In July 2023, Stephen Hill of LouderSound included The Science of Things in a list of "10 terrible grunge albums with one classic song", describing the album as "forgettable", though noting the lead single "The Chemicals Between Us" as a standout.[1]

Track listing[edit]

All songs written by Gavin Rossdale.

1."Warm Machine"4:26
2."Jesus Online"3:44
3."The Chemicals Between Us"3:37
4."English Fire"3:31
6."40 Miles from the Sun"3:39
8."The Disease of the Dancing Cats"4:01
9."Altered States"4:10
10."Dead Meat"4:16
11."Letting the Cables Sleep"4:36
Total length:51:20
Japanese Edition
Unreleased Tracks
1."Ban the Bomb" (Instrumental) 
2."Learning to Swim"4:59
3."Break on Through (To the Other Side)" (The Doors cover) 


  • In an interview, Gavin Rossdale revealed that the song "Letting the Cables Sleep" was written for a friend who had contracted HIV.[11] This song appeared in a season six episode of ER entitled "Such Sweet Sorrow", which featured the final appearances of George Clooney and Julianna Margulies.
  • The second season of Charmed contained two songs from the album. In the episode "Awakened", the single "The Chemicals Between Us" plays in the background at P3 while "Letting the Cables Sleep" is heard at the end of the episode "Astral Monkey" where a distraught Piper cries over the loss of her doctor.
  • Apocalyptica has remixed the song "Letting the Cables Sleep".
  • "Spacetravel" features backing vocals by Rossdale's former wife, Gwen Stefani.
  • The song "Dead Meat" is referenced in the No Doubt song "Ex-Girlfriend".
  • In the 1938 novella Anthem by Ayn Rand, the protagonist and narrator states that his favorite subject in school is "The Science of Things," the title of this album.




Region Certification Certified units/sales
Canada (Music Canada)[25] Platinum 100,000^
United States (RIAA)[26] Platinum 1,000,000^

^ Shipments figures based on certification alone.


  1. ^ a b Hill, Stephen (16 July 2023). "10 terrible grunge albums with one classic song". LouderSound. Retrieved 5 October 2023.
  2. ^ a b c d e Erlewine, Stephen Thomas. "The Science of Things – Bush". AllMusic. All Media Network. Retrieved 3 August 2009.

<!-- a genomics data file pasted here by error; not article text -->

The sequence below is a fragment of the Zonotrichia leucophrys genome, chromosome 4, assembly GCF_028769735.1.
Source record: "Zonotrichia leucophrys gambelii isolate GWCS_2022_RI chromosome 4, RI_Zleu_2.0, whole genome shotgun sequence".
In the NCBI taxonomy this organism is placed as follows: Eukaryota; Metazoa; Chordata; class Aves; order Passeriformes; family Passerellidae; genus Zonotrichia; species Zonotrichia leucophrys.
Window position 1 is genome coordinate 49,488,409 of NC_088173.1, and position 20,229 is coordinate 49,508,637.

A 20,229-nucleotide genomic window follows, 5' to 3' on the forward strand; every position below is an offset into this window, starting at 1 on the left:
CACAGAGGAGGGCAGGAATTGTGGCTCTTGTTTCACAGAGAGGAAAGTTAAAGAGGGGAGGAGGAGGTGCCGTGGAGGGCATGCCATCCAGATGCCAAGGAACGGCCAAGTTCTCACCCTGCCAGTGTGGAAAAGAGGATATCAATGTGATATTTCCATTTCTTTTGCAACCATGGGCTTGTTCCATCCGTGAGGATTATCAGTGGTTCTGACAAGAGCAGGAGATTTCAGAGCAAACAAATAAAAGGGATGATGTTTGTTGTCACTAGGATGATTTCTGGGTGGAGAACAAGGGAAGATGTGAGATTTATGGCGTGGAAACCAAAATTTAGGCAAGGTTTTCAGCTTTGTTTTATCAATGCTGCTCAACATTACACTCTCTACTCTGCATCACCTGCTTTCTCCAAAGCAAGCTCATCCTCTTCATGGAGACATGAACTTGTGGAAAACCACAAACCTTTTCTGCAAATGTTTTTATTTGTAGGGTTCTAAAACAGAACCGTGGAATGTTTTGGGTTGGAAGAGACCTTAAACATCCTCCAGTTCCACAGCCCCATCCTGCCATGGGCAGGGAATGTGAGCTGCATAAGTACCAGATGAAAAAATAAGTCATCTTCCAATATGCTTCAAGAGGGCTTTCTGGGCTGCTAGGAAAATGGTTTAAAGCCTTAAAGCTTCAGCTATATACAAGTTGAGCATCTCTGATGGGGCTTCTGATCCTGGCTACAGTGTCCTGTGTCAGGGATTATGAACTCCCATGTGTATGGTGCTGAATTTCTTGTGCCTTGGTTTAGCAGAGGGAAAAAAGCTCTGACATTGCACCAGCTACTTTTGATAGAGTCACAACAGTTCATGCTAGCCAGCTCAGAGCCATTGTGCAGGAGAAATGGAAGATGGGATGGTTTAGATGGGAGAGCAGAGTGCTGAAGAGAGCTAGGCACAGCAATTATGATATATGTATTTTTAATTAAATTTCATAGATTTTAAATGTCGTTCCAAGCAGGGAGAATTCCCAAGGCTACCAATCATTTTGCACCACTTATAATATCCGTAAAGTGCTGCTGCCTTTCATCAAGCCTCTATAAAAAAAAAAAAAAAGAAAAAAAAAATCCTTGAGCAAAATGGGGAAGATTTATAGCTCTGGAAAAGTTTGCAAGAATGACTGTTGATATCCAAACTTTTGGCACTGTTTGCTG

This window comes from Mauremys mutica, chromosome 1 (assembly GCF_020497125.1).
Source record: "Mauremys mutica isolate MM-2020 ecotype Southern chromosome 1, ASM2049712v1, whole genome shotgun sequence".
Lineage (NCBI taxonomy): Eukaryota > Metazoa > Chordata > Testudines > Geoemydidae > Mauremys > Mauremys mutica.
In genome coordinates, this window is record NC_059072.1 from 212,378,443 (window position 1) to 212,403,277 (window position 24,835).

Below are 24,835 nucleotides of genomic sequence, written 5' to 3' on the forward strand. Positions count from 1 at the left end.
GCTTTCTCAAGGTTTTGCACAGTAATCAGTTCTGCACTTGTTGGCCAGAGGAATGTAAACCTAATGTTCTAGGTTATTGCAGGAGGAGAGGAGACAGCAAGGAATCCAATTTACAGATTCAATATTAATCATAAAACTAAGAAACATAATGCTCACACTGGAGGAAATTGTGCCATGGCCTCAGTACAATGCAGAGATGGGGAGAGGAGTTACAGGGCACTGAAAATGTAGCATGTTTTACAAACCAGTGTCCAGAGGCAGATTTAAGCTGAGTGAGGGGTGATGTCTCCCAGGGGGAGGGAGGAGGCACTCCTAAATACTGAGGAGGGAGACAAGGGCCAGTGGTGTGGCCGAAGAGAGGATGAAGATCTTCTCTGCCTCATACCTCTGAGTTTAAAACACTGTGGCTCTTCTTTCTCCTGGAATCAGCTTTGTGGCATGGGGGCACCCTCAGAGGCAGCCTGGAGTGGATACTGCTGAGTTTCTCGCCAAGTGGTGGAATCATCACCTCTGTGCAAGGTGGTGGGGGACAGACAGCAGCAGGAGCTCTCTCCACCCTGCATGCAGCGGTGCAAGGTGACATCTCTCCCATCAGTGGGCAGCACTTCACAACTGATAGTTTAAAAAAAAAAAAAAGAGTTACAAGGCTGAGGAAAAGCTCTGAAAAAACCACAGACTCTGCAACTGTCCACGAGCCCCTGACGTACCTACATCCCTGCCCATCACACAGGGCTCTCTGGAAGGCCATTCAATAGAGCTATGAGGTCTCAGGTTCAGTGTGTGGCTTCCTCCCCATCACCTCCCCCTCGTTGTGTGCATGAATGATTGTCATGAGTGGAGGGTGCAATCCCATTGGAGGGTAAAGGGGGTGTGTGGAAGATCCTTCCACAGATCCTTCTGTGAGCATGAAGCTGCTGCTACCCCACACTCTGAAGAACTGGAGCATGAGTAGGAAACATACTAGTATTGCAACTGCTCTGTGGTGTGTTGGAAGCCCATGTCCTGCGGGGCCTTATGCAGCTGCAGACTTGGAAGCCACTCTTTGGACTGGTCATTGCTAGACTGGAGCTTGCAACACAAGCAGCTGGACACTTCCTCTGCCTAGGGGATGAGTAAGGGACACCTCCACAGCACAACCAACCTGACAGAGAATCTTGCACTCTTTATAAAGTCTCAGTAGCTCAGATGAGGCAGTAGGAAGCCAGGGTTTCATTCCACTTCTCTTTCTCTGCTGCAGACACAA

3. ^ a b c d e f g h Kaufman, Gil (25 October 1999). "Bush tinker with their Rock on The Science of Things". MTV News. Retrieved 19 December 2020.
  4. ^ "Bush - Chart history - Billboard". Billboard. Prometheus Global Media. Retrieved 19 May 2014.
  5. ^ a b c d e Nine, Jennifer (1999). Bush: Twenty-seventh Letter : the Official History. Virgin. ISBN 9780753501894. Retrieved 26 July 2020.
  6. ^ "Blinding Them With Science". spin.com. SPIN Media LLC. December 1999. Archived from the original on 11 May 2023. Retrieved 11 May 2023.
  7. ^ Brunner, Rob (25 October 1999). "The Science of Things/No.4". Entertainment Weekly. New York City: Meredith Corporation.
  8. ^ a b c Aquilante, Dan (26 October 1999). "Still "Looking" Good". New York Post. Retrieved 27 February 2019.
  9. ^ a b "The Science of Things". NME. 12 September 2005. Retrieved 19 December 2020.
  10. ^ a b c Schoemer, Karen (11 November 1999). "The Science of Things". Rolling Stone. New York City: Wenner Media LLC. Archived from the original on 14 February 2007.
  11. ^ "Bush, Back to the Future". Archived from the original on 3 February 2007. Retrieved 30 January 2007.
  12. ^ Ryan, Gavin (2011). Australia's Music Charts 1988–2010. Mt. Martha, VIC, Australia: Moonlight Publishing.
  13. ^ "Austriancharts.at – Bush – The Science of Things" (in German). Hung Medien.
  14. ^ "Ultratop.be – Bush – The Science of Things" (in Dutch). Hung Medien.
  15. ^ "Bush Chart History (Canadian Albums)". Billboard.
  16. ^ "Dutchcharts.nl – Bush – The Science of Things" (in Dutch). Hung Medien.
  17. ^ "Hits of the World - Eurochart". Billboard. Nielsen Business Media, Inc. 13 November 1999. p. 49. Retrieved 25 July 2012.
  18. ^ "Offiziellecharts.de – Bush – The Science of Things" (in German). GfK Entertainment Charts.
  19. ^ "Charts.nz – Bush – The Science of Things". Hung Medien.
  20. ^ "Official Scottish Albums Chart Top 100". Official Charts Company. Retrieved November 8, 2021.
  21. ^ "Swisscharts.com – Bush – The Science of Things". Hung Medien.
  22. ^ "Bush | Artist | Official Charts". UK Albums Chart.
  23. ^ "Bush Chart History (Billboard 200)". Billboard.
  24. ^ "Top Billboard 200 Albums – Year-End 2000". Billboard. Retrieved 12 February 2021.
  25. ^ "Canadian album certifications – Bush – The Science of Things". Music Canada. Retrieved 25 July 2012.
  26. ^ "American album certifications – Bush – The Science of Things". Recording Industry Association of America. Retrieved 25 July 2012.